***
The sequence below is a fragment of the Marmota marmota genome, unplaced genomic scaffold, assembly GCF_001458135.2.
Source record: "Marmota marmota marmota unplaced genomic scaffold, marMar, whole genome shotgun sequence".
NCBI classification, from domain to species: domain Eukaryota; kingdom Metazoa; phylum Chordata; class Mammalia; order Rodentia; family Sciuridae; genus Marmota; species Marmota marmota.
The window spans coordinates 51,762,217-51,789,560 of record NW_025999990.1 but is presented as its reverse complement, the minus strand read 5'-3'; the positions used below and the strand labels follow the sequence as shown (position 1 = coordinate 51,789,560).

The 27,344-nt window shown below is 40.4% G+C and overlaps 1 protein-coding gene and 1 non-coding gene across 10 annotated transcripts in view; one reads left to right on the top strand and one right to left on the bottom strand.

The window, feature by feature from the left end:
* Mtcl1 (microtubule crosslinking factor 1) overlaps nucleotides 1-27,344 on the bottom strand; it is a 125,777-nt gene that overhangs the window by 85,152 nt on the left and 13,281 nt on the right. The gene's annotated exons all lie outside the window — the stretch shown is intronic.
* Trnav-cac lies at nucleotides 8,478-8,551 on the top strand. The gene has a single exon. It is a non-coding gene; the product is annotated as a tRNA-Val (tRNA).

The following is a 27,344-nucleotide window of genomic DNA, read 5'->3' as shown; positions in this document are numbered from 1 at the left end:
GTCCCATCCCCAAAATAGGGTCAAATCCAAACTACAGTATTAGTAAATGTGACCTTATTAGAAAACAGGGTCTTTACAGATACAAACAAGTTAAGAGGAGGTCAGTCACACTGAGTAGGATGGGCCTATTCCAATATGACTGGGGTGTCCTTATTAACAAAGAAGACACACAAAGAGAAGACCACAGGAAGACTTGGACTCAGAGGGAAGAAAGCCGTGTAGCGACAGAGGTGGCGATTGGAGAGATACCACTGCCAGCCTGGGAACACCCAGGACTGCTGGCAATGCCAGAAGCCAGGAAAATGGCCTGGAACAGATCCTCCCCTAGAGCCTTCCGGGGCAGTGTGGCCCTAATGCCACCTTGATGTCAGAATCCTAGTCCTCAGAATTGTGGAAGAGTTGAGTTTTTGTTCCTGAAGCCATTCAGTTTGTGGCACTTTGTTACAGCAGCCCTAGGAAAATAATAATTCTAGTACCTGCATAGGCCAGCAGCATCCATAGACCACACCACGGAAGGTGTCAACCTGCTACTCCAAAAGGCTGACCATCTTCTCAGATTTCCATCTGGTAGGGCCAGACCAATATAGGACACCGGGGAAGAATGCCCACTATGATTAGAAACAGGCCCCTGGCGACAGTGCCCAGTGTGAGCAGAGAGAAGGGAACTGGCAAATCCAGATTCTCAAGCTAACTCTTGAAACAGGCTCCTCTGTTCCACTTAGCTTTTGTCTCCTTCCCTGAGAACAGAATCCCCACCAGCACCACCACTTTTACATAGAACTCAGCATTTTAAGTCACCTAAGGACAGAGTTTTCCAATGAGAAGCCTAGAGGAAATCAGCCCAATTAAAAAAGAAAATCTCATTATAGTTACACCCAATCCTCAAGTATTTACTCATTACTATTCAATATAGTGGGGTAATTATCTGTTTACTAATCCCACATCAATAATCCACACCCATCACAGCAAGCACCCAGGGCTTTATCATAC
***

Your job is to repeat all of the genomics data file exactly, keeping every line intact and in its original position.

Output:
The sequence below is a fragment of the Marmota marmota genome, unplaced genomic scaffold, assembly GCF_001458135.2.
Source record: "Marmota marmota marmota unplaced genomic scaffold, marMar, whole genome shotgun sequence".
NCBI classification, from domain to species: domain Eukaryota; kingdom Metazoa; phylum Chordata; class Mammalia; order Rodentia; family Sciuridae; genus Marmota; species Marmota marmota.
The window spans coordinates 51,762,217-51,789,560 of record NW_025999990.1 but is presented as its reverse complement, the minus strand read 5'-3'; the positions used below and the strand labels follow the sequence as shown (position 1 = coordinate 51,789,560).

The 27,344-nt window shown below is 40.4% G+C and overlaps 1 protein-coding gene and 1 non-coding gene across 10 annotated transcripts in view; one reads left to right on the top strand and one right to left on the bottom strand.

The window, feature by feature from the left end:
* Mtcl1 (microtubule crosslinking factor 1) overlaps nucleotides 1-27,344 on the bottom strand; it is a 125,777-nt gene that overhangs the window by 85,152 nt on the left and 13,281 nt on the right. The gene's annotated exons all lie outside the window — the stretch shown is intronic.
* Trnav-cac lies at nucleotides 8,478-8,551 on the top strand. The gene has a single exon. It is a non-coding gene; the product is annotated as a tRNA-Val (tRNA).

The following is a 27,344-nucleotide window of genomic DNA, read 5'->3' as shown; positions in this document are numbered from 1 at the left end:
GTCCCATCCCCAAAATAGGGTCAAATCCAAACTACAGTATTAGTAAATGTGACCTTATTAGAAAACAGGGTCTTTACAGATACAAACAAGTTAAGAGGAGGTCAGTCACACTGAGTAGGATGGGCCTATTCCAATATGACTGGGGTGTCCTTATTAACAAAGAAGACACACAAAGAGAAGACCACAGGAAGACTTGGACTCAGAGGGAAGAAAGCCGTGTAGCGACAGAGGTGGCGATTGGAGAGATACCACTGCCAGCCTGGGAACACCCAGGACTGCTGGCAATGCCAGAAGCCAGGAAAATGGCCTGGAACAGATCCTCCCCTAGAGCCTTCCGGGGCAGTGTGGCCCTAATGCCACCTTGATGTCAGAATCCTAGTCCTCAGAATTGTGGAAGAGTTGAGTTTTTGTTCCTGAAGCCATTCAGTTTGTGGCACTTTGTTACAGCAGCCCTAGGAAAATAATAATTCTAGTACCTGCATAGGCCAGCAGCATCCATAGACCACACCACGGAAGGTGTCAACCTGCTACTCCAAAAGGCTGACCATCTTCTCAGATTTCCATCTGGTAGGGCCAGACCAATATAGGACACCGGGGAAGAATGCCCACTATGATTAGAAACAGGCCCCTGGCGACAGTGCCCAGTGTGAGCAGAGAGAAGGGAACTGGCAAATCCAGATTCTCAAGCTAACTCTTGAAACAGGCTCCTCTGTTCCACTTAGCTTTTGTCTCCTTCCCTGAGAACAGAATCCCCACCAGCACCACCACTTTTACATAGAACTCAGCATTTTAAGTCACCTAAGGACAGAGTTTTCCAATGAGAAGCCTAGAGGAAATCAGCCCAATTAAAAAAGAAAATCTCATTATAGTTACACCCAATCCTCAAGTATTTACTCATTACTATTCAATATAGTGGGGTAATTATCTGTTTACTAATCCCACATCAATAATCCACACCCATCACAGCAAGCACCCAGGGCTTTATCATAC